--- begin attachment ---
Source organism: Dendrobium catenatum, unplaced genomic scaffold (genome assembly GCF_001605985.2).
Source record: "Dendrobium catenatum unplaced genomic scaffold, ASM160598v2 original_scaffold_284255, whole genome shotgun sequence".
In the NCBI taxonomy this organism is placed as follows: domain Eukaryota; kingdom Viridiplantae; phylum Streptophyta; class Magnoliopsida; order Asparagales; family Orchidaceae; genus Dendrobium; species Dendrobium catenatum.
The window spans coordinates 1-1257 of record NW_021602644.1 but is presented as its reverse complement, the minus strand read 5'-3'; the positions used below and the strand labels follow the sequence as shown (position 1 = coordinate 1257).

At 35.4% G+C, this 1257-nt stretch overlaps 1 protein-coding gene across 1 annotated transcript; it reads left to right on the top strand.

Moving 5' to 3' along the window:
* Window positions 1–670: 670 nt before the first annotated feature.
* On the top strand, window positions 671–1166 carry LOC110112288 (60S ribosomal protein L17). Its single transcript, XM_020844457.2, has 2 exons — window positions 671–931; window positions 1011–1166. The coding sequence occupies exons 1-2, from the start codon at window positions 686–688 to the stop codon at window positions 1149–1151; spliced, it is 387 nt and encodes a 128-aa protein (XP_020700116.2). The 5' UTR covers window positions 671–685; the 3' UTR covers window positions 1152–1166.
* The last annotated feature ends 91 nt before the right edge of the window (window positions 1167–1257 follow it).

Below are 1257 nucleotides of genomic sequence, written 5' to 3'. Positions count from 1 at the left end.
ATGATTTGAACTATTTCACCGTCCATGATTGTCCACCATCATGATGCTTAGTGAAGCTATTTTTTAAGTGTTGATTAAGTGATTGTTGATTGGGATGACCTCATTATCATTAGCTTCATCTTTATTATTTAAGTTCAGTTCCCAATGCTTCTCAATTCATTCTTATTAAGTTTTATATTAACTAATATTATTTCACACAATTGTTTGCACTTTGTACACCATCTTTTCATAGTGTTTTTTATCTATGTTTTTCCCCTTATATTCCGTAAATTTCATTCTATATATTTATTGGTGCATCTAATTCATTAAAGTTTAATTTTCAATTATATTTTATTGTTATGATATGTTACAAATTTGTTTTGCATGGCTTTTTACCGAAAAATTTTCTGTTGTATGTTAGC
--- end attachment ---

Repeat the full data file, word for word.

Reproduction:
Source organism: Dendrobium catenatum, unplaced genomic scaffold (genome assembly GCF_001605985.2).
Source record: "Dendrobium catenatum unplaced genomic scaffold, ASM160598v2 original_scaffold_284255, whole genome shotgun sequence".
In the NCBI taxonomy this organism is placed as follows: domain Eukaryota; kingdom Viridiplantae; phylum Streptophyta; class Magnoliopsida; order Asparagales; family Orchidaceae; genus Dendrobium; species Dendrobium catenatum.
The window spans coordinates 1-1257 of record NW_021602644.1 but is presented as its reverse complement, the minus strand read 5'-3'; the positions used below and the strand labels follow the sequence as shown (position 1 = coordinate 1257).

At 35.4% G+C, this 1257-nt stretch overlaps 1 protein-coding gene across 1 annotated transcript; it reads left to right on the top strand.

Moving 5' to 3' along the window:
* Window positions 1–670: 670 nt before the first annotated feature.
* On the top strand, window positions 671–1166 carry LOC110112288 (60S ribosomal protein L17). Its single transcript, XM_020844457.2, has 2 exons — window positions 671–931; window positions 1011–1166. The coding sequence occupies exons 1-2, from the start codon at window positions 686–688 to the stop codon at window positions 1149–1151; spliced, it is 387 nt and encodes a 128-aa protein (XP_020700116.2). The 5' UTR covers window positions 671–685; the 3' UTR covers window positions 1152–1166.
* The last annotated feature ends 91 nt before the right edge of the window (window positions 1167–1257 follow it).

Below are 1257 nucleotides of genomic sequence, written 5' to 3'. Positions count from 1 at the left end.
ATGATTTGAACTATTTCACCGTCCATGATTGTCCACCATCATGATGCTTAGTGAAGCTATTTTTTAAGTGTTGATTAAGTGATTGTTGATTGGGATGACCTCATTATCATTAGCTTCATCTTTATTATTTAAGTTCAGTTCCCAATGCTTCTCAATTCATTCTTATTAAGTTTTATATTAACTAATATTATTTCACACAATTGTTTGCACTTTGTACACCATCTTTTCATAGTGTTTTTTATCTATGTTTTTCCCCTTATATTCCGTAAATTTCATTCTATATATTTATTGGTGCATCTAATTCATTAAAGTTTAATTTTCAATTATATTTTATTGTTATGATATGTTACAAATTTGTTTTGCATGGCTTTTTACCGAAAAATTTTCTGTTGTATGTTAGC